I remember bemusement when I first heard a live recording of ‘Let England Shake’, complete with “Istanbul (Not Constantinople)” refrain; it was not endearing. But when the album arrived, the abrupt, cheery opening melody quickly slides away to expose something more integuing and broody. ‘Let England Shake’ is the most coherent album of the year, and probably of a number of years before too. Musically and thematically, it’s wonderful throughout. It stands apart from PJ Harvey’s other work too. Frustratingly, I’ve missed her touring the album, but I find it difficult to imagine it mixed in with anything else from her extensive career. The record has a high peak, ‘On Battleship Hill’, the incredible ‘England’ through to the final soaring refrain of ‘In The Dark Places’ is a really wonderful set.
I was lucky enough to get a last-minute ticket to PJ Harvey’s show in the Warfield, San Francisco, in April.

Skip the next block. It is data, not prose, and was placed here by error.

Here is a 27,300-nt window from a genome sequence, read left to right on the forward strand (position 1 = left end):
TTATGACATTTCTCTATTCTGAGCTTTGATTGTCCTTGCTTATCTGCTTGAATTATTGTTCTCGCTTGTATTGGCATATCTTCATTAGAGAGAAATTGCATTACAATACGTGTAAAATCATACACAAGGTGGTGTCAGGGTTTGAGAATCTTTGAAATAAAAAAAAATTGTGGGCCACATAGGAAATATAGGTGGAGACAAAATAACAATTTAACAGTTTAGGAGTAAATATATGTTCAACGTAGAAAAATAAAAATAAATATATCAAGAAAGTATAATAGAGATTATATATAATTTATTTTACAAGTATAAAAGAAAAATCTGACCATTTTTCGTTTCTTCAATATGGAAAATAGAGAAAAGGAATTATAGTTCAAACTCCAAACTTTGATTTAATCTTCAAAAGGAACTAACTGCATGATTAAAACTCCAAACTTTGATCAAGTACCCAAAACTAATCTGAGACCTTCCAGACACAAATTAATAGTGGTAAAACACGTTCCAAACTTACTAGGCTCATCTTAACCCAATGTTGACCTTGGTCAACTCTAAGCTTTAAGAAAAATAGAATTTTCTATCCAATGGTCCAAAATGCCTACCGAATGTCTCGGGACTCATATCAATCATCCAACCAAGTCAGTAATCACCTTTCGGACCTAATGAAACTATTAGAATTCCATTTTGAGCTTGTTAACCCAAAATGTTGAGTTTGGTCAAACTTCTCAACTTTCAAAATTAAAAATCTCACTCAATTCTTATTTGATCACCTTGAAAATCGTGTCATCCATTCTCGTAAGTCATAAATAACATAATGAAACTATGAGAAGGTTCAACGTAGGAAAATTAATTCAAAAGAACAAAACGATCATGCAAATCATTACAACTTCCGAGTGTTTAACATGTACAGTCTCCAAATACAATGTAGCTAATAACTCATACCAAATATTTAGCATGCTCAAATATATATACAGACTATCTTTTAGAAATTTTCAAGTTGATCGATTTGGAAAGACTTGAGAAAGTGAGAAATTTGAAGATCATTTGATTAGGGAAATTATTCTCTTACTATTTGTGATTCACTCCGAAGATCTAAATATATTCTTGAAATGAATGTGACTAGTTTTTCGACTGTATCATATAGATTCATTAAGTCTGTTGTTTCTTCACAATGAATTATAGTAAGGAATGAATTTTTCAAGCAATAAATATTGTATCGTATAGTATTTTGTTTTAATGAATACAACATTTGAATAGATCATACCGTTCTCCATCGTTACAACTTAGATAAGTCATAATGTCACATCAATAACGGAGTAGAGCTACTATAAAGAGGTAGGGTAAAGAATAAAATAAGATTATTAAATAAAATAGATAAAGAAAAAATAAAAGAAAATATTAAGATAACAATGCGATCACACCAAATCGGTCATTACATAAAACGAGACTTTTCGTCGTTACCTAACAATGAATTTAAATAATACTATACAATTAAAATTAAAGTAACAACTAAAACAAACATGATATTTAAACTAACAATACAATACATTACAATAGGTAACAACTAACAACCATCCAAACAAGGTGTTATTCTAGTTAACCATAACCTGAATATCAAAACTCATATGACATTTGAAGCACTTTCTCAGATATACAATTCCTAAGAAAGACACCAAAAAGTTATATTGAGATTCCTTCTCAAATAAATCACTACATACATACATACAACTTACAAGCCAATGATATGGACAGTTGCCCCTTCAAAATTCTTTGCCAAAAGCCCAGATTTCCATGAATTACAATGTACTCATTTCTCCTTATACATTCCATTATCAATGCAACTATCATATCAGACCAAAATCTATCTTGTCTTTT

It was a fantastic concert, partly because she pretty much only played music from the album. The material is so thematically linked that most of the other songs wouldn’t have fit, and the solution was simply not to play many.
April was a hard month for me. I was really hitting the first of a couple of bad patches last year, this one centred on a real feeling of homesickness. Despite hardly being a depiction of the best of the nation, Let England Shake really helped remind me of London and the countryside. Seeing the concert was some sort of cathartic, I think.
(NPR has a recording of part of the concert, if you’d like to listen.)
Rachel Maddox, comparing two female writers on music in a review of their work for Oxford American. I pulled this out because I think it’s fairly insightful in how modern music snobbery works, and because I’m re-evaluating my previous guilty feelings about liking somewhat unfashionable artists like the Pet Shop Boys.
The whole article is well worth a read, though.